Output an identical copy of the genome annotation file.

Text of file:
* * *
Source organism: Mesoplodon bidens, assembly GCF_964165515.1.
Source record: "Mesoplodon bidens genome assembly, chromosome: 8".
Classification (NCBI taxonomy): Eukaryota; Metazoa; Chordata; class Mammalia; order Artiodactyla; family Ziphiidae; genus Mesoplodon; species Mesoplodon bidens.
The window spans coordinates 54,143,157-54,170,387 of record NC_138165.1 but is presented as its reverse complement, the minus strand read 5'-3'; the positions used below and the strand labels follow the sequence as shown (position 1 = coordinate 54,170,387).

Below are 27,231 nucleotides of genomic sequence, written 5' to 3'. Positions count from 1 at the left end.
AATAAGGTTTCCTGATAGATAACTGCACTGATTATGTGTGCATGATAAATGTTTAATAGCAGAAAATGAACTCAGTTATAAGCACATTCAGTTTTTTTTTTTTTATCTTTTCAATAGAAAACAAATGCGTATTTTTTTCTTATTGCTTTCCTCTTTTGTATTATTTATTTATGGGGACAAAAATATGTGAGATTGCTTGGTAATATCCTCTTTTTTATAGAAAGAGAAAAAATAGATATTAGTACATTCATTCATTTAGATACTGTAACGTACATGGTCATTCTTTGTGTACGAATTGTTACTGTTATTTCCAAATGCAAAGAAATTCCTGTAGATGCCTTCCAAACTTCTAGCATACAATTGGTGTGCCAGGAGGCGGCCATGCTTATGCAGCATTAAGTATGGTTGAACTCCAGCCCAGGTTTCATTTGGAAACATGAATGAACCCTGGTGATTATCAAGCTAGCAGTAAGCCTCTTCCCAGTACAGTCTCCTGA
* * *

Source organism: Mesoplodon bidens, assembly GCF_964165515.1.
Source record: "Mesoplodon bidens genome assembly, chromosome: 8".
Classification (NCBI taxonomy): Eukaryota; Metazoa; Chordata; class Mammalia; order Artiodactyla; family Ziphiidae; genus Mesoplodon; species Mesoplodon bidens.
The window spans coordinates 54,143,157-54,170,387 of record NC_138165.1 but is presented as its reverse complement, the minus strand read 5'-3'; the positions used below and the strand labels follow the sequence as shown (position 1 = coordinate 54,170,387).

Below are 27,231 nucleotides of genomic sequence, written 5' to 3'. Positions count from 1 at the left end.
AATAAGGTTTCCTGATAGATAACTGCACTGATTATGTGTGCATGATAAATGTTTAATAGCAGAAAATGAACTCAGTTATAAGCACATTCAGTTTTTTTTTTTTTATCTTTTCAATAGAAAACAAATGCGTATTTTTTTCTTATTGCTTTCCTCTTTTGTATTATTTATTTATGGGGACAAAAATATGTGAGATTGCTTGGTAATATCCTCTTTTTTATAGAAAGAGAAAAAATAGATATTAGTACATTCATTCATTTAGATACTGTAACGTACATGGTCATTCTTTGTGTACGAATTGTTACTGTTATTTCCAAATGCAAAGAAATTCCTGTAGATGCCTTCCAAACTTCTAGCATACAATTGGTGTGCCAGGAGGCGGCCATGCTTATGCAGCATTAAGTATGGTTGAACTCCAGCCCAGGTTTCATTTGGAAACATGAATGAACCCTGGTGATTATCAAGCTAGCAGTAAGCCTCTTCCCAGTACAGTCTCCTGA